November 4, 2008

Life and Health

Alphas and Omegas of Essential Fatty Acids

Alice Abler

All the latest health articles tell us we need to watch the ratios of omega-3 and omega-6 fatty acids in our diet. But how do we achieve the proper balance for health and wellness? The short answer is to reduce our intake of omega-6 rich foods and increase our intake of omega-3 rich foods.  

Omega-3 fatty acids include alpha-linolenic acids (ALAs), eicosapentaenoic acids (EPAs) and docosahexaenoic acids (DHAs).  These are all important for the structure and shape of each cell in our brains and in our bodies. ALAs come from plant materials like nuts, seeds and leafy greens. EPAs and DHAs come from animal sources, especially oily cold-water fish like salmon, mackerel, herring and halibut. There seems to be more available omega-3 fatty acids in wild fish (as opposed to farm-raised fish), although the amount does vary with the seasons and other factors. The omega-3s in products from grass-fed (pastured) ruminant animals—beef, lamb, bison, milk, cheese, eggs, etc.—can be as much as four times greater than from animals raised in confinement. Our bodies must convert ALA into the more useable EPA and DHA, so it’s more efficient to consume the animal sources of omega-3s. 

The American Heart Association recommends eating fish high in omega-3 fatty acids (wild is best) at least twice a week for most people to improve or maintain current health. Including seeds (sunflower, freshly ground flax) and raw nuts (especially walnuts) in the diet is helpful as well. It’s better to use small quantities of a variety of natural oils and fats with a better ratio of omega-3 to omega-6 fatty acids, such as olive, flaxseed or canola oil. The composition of these oils changes when heated, so they’re best when fresh and unheated (for example, in salad dressings, drizzled over pasta or with bread). Even natural butter, especially from grass-fed cows, has a more favorable omega-3 to omega-6 ratio than many vegetable oils.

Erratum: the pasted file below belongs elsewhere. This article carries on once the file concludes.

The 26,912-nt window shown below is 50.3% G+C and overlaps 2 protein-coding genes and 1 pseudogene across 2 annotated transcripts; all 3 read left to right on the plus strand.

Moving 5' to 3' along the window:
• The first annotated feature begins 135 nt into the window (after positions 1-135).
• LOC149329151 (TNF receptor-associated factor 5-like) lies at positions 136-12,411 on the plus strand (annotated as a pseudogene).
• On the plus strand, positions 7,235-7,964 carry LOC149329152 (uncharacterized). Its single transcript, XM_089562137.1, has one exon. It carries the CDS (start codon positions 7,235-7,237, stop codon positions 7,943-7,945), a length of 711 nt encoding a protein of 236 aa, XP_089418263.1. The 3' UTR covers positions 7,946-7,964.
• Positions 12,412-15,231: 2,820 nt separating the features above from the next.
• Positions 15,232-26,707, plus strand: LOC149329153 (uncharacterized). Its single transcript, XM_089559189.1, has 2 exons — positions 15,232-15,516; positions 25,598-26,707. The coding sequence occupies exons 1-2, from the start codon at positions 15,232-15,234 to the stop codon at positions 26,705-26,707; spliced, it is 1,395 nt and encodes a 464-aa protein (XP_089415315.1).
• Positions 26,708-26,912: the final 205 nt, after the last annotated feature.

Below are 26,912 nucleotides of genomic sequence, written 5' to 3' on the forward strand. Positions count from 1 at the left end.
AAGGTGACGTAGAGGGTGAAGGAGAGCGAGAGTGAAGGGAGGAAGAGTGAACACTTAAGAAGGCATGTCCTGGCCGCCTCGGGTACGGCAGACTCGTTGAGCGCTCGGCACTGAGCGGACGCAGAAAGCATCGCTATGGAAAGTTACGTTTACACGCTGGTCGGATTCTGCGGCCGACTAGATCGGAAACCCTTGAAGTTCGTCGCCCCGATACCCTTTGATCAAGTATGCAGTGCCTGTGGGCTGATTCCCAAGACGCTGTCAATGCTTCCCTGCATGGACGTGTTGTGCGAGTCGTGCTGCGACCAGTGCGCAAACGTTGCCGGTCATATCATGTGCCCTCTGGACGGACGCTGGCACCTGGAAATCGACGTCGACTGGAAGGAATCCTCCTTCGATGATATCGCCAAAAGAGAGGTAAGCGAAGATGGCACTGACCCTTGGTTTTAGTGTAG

Although we do need omega-6 as well, too much actually competes with the omega-3 fatty acids. Corn oil, soybean oil, safflower oil, sunflower oil, cottonseed and peanut oils all have high ratios of omega-6. Hidden sources of those oils include mayonnaise, salad dressings, margarine and baby formula as well as many processed foods, pre-prepared foods and baked goods.  

Fish oil supplements do have high amounts of omega-3 fatty acids, but preliminary research published in current health news articles indicates that EPA and DHA are more easily used by the body when they come from food sources rather than supplements. Undesirable side effects from extreme overuse of supplements may occur, but such dangerous amounts could not be consumed from natural food sources.  

Exact amounts and ratios of omega-3 and omega-6 fatty acids needed by the body seem to vary with genetics. The research, as reported in current health news articles, is on-going and we have more to learn. In the meantime, the safest recommendation is to eat natural foods high in omega-3 fatty acids while avoiding unhealthy processed foods and oils with high levels of omega-6.